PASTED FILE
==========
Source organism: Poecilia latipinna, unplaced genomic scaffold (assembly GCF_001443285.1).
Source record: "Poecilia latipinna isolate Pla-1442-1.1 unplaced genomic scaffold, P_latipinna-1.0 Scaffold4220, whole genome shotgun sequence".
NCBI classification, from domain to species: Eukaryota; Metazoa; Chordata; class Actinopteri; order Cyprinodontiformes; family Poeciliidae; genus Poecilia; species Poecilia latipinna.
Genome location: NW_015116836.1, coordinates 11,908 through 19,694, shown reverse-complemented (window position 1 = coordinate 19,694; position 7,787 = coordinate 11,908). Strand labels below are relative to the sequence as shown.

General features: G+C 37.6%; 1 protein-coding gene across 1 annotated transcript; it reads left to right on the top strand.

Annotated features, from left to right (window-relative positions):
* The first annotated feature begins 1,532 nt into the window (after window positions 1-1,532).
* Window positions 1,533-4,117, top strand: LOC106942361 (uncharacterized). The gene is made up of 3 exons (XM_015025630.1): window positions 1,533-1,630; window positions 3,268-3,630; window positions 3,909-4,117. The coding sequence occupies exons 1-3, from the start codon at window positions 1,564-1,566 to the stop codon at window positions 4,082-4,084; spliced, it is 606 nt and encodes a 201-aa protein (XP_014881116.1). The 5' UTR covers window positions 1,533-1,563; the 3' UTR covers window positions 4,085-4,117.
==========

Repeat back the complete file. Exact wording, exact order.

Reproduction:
Source organism: Poecilia latipinna, unplaced genomic scaffold (assembly GCF_001443285.1).
Source record: "Poecilia latipinna isolate Pla-1442-1.1 unplaced genomic scaffold, P_latipinna-1.0 Scaffold4220, whole genome shotgun sequence".
NCBI classification, from domain to species: Eukaryota; Metazoa; Chordata; class Actinopteri; order Cyprinodontiformes; family Poeciliidae; genus Poecilia; species Poecilia latipinna.
Genome location: NW_015116836.1, coordinates 11,908 through 19,694, shown reverse-complemented (window position 1 = coordinate 19,694; position 7,787 = coordinate 11,908). Strand labels below are relative to the sequence as shown.

General features: G+C 37.6%; 1 protein-coding gene across 1 annotated transcript; it reads left to right on the top strand.

Annotated features, from left to right (window-relative positions):
* The first annotated feature begins 1,532 nt into the window (after window positions 1-1,532).
* Window positions 1,533-4,117, top strand: LOC106942361 (uncharacterized). The gene is made up of 3 exons (XM_015025630.1): window positions 1,533-1,630; window positions 3,268-3,630; window positions 3,909-4,117. The coding sequence occupies exons 1-3, from the start codon at window positions 1,564-1,566 to the stop codon at window positions 4,082-4,084; spliced, it is 606 nt and encodes a 201-aa protein (XP_014881116.1). The 5' UTR covers window positions 1,533-1,563; the 3' UTR covers window positions 4,085-4,117.